[Below is the original script. But a few changes may have been made during the recording of this audio podcast.]
Conservatives are happier than liberals. This according to a 2006 Pew Research Center survey cited in a paper published this month in Psychological Science.
But New York University researchers set out to isolate the reasons why right-wingers would have greater subjective well-being than left-wingers.
They collected data from nearly 1,200 people from the 2000 American National Election Study and found that above the effects of gender, marital status, income, religion and age, the reason for this happiness disparity can be distilled to the separate ideologies of liberals and conservatives.
The authors argue that a conservative belief acts as a psychological buffer in a world of increasing inequality. The idea is that conservatives tend to rationalize inequality as the result of a fair process in a meritocracy, whereas liberals tend to see inequality as inherently unjust.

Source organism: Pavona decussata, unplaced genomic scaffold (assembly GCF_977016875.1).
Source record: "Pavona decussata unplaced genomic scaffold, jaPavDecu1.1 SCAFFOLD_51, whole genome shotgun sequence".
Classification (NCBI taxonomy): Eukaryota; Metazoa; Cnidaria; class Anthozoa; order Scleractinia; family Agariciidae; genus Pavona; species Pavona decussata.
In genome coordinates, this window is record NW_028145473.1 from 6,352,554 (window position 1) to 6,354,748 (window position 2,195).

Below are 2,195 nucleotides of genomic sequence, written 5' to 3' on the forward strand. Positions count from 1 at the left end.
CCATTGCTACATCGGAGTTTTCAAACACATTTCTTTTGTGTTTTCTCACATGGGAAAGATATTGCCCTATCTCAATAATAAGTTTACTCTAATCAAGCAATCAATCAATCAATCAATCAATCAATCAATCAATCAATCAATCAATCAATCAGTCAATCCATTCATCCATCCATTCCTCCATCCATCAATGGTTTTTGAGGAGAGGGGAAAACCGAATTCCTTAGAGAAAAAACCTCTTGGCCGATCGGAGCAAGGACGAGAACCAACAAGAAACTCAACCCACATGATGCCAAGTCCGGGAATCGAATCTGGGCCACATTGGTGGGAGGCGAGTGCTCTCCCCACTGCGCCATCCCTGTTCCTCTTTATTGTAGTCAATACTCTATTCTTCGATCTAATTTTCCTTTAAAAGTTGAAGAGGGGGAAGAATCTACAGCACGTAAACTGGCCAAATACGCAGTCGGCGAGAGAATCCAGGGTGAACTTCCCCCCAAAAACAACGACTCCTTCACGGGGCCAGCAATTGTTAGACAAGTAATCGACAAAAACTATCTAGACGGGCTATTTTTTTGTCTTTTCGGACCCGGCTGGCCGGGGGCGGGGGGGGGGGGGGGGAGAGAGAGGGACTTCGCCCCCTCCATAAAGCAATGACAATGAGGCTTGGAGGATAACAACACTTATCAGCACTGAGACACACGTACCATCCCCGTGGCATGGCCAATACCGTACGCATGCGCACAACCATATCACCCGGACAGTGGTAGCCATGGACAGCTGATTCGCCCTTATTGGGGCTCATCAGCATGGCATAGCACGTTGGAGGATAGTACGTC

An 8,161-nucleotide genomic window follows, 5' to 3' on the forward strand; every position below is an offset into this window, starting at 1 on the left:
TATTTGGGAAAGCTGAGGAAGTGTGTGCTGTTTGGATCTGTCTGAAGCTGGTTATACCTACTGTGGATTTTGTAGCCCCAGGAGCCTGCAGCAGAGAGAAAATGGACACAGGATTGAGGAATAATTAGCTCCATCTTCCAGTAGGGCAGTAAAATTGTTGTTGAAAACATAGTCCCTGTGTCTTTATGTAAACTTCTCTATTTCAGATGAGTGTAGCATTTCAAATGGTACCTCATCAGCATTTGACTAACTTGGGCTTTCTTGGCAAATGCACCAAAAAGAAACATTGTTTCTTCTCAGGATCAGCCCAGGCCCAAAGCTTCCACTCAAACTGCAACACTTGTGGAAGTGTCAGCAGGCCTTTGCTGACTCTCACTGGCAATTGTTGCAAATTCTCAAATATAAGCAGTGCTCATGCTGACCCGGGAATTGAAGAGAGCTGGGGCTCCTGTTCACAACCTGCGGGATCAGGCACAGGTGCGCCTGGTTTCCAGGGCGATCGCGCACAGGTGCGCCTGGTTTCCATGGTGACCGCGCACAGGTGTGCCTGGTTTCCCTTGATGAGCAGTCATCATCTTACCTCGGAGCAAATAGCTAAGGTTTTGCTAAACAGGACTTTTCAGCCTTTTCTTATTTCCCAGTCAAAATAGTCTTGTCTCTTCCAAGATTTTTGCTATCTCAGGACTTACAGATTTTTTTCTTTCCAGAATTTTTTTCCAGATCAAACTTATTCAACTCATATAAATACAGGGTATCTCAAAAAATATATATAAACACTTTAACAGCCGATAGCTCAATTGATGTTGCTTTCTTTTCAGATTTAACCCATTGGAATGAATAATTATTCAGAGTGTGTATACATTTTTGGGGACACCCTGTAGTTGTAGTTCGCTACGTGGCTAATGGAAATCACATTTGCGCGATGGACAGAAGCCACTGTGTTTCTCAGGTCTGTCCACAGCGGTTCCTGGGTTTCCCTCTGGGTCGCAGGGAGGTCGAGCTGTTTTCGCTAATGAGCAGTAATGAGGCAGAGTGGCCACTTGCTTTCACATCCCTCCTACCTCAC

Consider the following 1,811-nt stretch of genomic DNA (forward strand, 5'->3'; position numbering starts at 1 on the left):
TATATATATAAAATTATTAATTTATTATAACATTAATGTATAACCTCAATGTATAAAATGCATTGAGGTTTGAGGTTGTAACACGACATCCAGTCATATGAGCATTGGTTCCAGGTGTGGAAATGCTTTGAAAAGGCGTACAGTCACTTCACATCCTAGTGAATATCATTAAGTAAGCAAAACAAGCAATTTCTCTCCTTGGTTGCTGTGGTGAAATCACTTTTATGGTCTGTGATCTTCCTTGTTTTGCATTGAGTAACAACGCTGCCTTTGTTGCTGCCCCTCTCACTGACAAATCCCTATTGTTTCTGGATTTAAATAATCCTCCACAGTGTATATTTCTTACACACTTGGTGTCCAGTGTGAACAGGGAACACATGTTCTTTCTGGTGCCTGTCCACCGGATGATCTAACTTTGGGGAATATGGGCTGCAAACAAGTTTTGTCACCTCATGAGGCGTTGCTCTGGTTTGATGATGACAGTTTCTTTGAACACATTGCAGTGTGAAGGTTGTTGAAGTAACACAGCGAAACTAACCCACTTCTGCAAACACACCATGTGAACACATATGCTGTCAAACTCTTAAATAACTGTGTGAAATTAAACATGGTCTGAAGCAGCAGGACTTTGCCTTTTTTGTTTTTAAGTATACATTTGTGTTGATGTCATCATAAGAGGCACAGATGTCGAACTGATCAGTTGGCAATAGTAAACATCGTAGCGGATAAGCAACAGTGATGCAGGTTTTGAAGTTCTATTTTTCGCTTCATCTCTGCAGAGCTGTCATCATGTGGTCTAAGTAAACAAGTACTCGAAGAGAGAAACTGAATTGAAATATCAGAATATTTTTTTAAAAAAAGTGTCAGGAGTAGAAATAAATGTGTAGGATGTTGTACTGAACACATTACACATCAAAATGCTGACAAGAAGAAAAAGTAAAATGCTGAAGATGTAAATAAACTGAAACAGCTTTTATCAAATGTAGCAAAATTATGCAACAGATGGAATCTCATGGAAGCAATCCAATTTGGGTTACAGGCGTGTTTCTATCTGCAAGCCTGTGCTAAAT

Analyses with data from 9,000 people across 10 countries uncovered the pattern that, not only do right-wingers report greater life satisfaction across cultures, but the gap widens in those countries where quality of life is low.
Finally, the authors looked at U.S. data spanning the past 30 years, and found that increasing economic inequality is associated with the decrease in the nation’s overall happiness. But noted they found that liberals’ self-reported happiness decreased more steeply than that of conservatives.
- Christie Nicholson